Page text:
Teresa Hunter: More home buyers opt out of life cover

ABOUT eight out of ten new home buyers are neglecting to take out life assurance to protect the roof over the family's head should the main earner die, triggering fears that many are dangerously exposed.

Traditionally, home buyers were obliged to buy cover when they bought a property by the terms of the mortgage that went with it. However, that compulsory condition was removed about ten years ago. Since then, sales of basic protection insurance, called term assurance, have plummeted.

Another worrying development is that as some men and women are leaving it later to settle down and start a family, they are not facing up to the fact that their years of heaviest financial commitment, will come much later in life. Buying life insurance to cover you after 60 is significantly more expensive and many are simply not bothering.

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Yet not only is term cover, known as the Cinderella of the insurance world, one of the best-value and cheapest financial products around, it has also fallen in price by about 40 per cent over the past six years, according to internet life broker, Lifesearch, as we are all living longer.

Some home buyers may have good reason not to want the cover. It is not a "must buy" for single people without any dependants. Other homebuyers may be protected by their employer. Finally, some mortgage buyers may already have life insurance, and do not need a new policy.

Nevertheless, only between 15 and 25 per cent of those taking out a mortgage are typically buying life assurance, according to Edinburgh insurance giant Aegon. At some mortgage brokers, where the focus is exclusively on selling mortgages, the figure is as low as 10 per cent.

The age at which we are buying has also risen sharply. Whereas most insurance was purchased by people in their twenties, the average age of those buying is now 35 to 40.

Aegon head of sales Alun Beynon said: " In the 1980s buying some life cover was a condition of a mortgage. But that has gone now. The result is that many who would automatically have bought life insurance are not doing so. But it is a big risk not protecting their families in this way."

Legal & General's Joe Wiggins agrees. He said: "We put in a huge effort to ensure the brokers we operate through concentrate on those sales associated with taking out a mortgage. This is the key time, when people are thinking about their financial futures and all these issues are in the front of their mind. As a result our sales record is higher than the industry generally with about 43 per cent of loans for a new home triggering a life policy sale. Our view is that if you don't seal the deal at this point, then they will probably not get around to arranging the cover they need."

Malcolm Tarling of the Association of British Insurers stressed the importance of protecting your family. He said: "Term assurance is the building block of all financial planning. It is cheap and easy to understand. If you buy no other financial product then this is the one you can't do without."

Term assurance is so named because it guarantees to pay out a certain amount of money if you die within an agreed amount of time or "term"; usually 25 years. As such it is simple and straightforward.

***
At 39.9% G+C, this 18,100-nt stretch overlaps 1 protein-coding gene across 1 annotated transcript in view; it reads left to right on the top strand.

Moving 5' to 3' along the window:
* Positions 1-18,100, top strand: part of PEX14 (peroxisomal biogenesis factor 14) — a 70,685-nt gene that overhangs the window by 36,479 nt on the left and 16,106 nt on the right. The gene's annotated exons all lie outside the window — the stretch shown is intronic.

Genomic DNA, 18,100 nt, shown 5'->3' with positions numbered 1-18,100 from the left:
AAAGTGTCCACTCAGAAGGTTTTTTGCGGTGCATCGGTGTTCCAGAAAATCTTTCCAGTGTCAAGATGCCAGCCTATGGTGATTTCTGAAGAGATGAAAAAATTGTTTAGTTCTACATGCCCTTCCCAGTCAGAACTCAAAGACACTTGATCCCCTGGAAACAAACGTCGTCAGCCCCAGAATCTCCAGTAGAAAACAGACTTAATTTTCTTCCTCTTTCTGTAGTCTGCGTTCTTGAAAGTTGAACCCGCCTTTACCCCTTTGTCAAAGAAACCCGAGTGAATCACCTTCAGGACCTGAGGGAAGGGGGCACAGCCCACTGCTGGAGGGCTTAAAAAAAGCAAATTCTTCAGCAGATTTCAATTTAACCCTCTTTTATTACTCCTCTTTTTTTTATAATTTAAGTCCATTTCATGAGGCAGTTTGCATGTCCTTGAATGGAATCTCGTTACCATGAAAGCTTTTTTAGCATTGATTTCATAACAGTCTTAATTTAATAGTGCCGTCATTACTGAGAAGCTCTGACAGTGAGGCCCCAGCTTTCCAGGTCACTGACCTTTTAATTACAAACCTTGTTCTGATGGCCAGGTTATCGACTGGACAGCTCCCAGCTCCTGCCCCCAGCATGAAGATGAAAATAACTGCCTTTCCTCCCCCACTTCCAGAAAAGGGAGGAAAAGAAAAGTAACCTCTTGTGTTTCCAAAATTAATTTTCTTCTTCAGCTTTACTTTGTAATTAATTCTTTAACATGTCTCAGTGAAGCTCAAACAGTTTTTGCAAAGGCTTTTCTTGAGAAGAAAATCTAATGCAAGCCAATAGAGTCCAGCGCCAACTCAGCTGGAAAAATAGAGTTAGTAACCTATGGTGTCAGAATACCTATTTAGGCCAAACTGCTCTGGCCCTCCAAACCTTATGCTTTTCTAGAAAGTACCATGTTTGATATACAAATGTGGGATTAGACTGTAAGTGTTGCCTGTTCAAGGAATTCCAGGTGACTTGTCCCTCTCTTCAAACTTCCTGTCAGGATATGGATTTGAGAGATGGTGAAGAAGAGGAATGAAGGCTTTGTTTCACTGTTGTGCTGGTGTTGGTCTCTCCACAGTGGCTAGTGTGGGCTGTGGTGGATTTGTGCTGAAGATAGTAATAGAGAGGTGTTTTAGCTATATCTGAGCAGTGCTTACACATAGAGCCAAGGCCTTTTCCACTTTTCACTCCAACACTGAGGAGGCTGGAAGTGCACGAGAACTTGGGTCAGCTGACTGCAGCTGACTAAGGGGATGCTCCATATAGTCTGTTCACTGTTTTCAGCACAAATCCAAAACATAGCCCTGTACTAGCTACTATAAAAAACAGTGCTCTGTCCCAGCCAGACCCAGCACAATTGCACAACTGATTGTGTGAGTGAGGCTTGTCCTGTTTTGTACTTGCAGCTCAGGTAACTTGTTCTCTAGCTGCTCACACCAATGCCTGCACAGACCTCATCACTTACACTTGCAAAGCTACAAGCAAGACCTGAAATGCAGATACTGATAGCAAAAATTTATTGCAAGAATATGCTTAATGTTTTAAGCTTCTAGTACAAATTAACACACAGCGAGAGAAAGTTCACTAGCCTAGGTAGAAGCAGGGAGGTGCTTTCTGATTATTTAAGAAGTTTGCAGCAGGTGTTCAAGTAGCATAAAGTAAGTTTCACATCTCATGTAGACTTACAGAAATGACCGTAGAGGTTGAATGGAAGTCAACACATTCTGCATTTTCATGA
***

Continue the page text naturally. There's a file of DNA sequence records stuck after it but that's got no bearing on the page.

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It comes in three essential forms. The cheapest is decreasing term, where the sum assured reduces over time, perhaps as a debt like a mortgage also shrinks. Next is level term, where the sum paid out remains the same from beginning to end and then escalating term, where the protection increases in line with inflation.

Protection is very cheap for the under-30s, who are fit and healthy, but competition is also keeping costs keen.

Beynon explains: "As prices have come down, it is possible to shop around and save money by switching to a different policy. For this reason, the average life of a contract is seven years.

"Therefore policies are actually priced on a seven-year horizon, even though they may be 25-year contracts. Everything else being equal, you are much less likely to die over the next seven years, than over the next 25."

The advantage with buying a policy young is, should you experience any severe health problems, you will have cover.

Insurance becomes more expensive to buy as you get older, and more difficult if you have suffered health problems, such as high blood pressure, diabetes or cancer. Smokers will also face higher premiums. However, provided these have responded to treatment, you may still be able to get protection although it will cost more than with a clean bill of health.

Once you have a policy it is always worth shopping around from time to time to see if you could buy the same protection more cheaply. But never cancel a contract before you have another in place, in case you have difficulty qualifying for the price you saw in the advertisement or over the internet.

A major new problem looming on the horizon is insurer's reluctance to sell any life cover later in life, at a time when couples are leaving it later to start a family. This might leave them facing student finance bills and a mortgage into their 70s.

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Very few companies will offer policies to the over 60s, and almost no one will cover 80-year-olds.

Beynon adds: "The reality is although in general we are all living longer, as individuals the chance that we may die starts to rise significantly once you are in your mid-30s. If your family relies on your income for a roof over their head, then it is foolhardy not to insure it. "